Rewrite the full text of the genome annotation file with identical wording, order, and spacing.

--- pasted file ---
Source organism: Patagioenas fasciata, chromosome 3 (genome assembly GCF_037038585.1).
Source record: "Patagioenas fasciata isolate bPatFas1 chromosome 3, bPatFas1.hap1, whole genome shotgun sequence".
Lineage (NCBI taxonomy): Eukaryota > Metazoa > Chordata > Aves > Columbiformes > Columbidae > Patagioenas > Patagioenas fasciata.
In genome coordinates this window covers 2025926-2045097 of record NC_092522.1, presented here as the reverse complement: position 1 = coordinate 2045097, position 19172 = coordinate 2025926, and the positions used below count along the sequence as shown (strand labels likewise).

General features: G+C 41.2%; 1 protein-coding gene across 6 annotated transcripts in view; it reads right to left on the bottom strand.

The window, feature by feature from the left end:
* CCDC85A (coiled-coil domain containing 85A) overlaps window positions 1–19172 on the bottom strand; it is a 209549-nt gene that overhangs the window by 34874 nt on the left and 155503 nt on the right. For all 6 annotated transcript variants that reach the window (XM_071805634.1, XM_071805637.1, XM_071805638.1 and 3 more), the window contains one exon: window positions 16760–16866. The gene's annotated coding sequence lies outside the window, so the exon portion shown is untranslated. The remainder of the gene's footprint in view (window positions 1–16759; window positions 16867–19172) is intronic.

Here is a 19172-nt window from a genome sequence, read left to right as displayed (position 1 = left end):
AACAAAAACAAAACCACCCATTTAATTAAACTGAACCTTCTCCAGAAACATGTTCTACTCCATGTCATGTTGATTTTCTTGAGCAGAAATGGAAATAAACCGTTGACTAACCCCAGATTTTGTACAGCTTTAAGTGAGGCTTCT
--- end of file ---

Source organism: Patagioenas fasciata, chromosome 3 (genome assembly GCF_037038585.1).
Source record: "Patagioenas fasciata isolate bPatFas1 chromosome 3, bPatFas1.hap1, whole genome shotgun sequence".
Lineage (NCBI taxonomy): Eukaryota > Metazoa > Chordata > Aves > Columbiformes > Columbidae > Patagioenas > Patagioenas fasciata.
In genome coordinates this window covers 2025926-2045097 of record NC_092522.1, presented here as the reverse complement: position 1 = coordinate 2045097, position 19172 = coordinate 2025926, and the positions used below count along the sequence as shown (strand labels likewise).

General features: G+C 41.2%; 1 protein-coding gene across 6 annotated transcripts in view; it reads right to left on the bottom strand.

The window, feature by feature from the left end:
* CCDC85A (coiled-coil domain containing 85A) overlaps window positions 1–19172 on the bottom strand; it is a 209549-nt gene that overhangs the window by 34874 nt on the left and 155503 nt on the right. For all 6 annotated transcript variants that reach the window (XM_071805634.1, XM_071805637.1, XM_071805638.1 and 3 more), the window contains one exon: window positions 16760–16866. The gene's annotated coding sequence lies outside the window, so the exon portion shown is untranslated. The remainder of the gene's footprint in view (window positions 1–16759; window positions 16867–19172) is intronic.

Here is a 19172-nt window from a genome sequence, read left to right as displayed (position 1 = left end):
AACAAAAACAAAACCACCCATTTAATTAAACTGAACCTTCTCCAGAAACATGTTCTACTCCATGTCATGTTGATTTTCTTGAGCAGAAATGGAAATAAACCGTTGACTAACCCCAGATTTTGTACAGCTTTAAGTGAGGCTTCT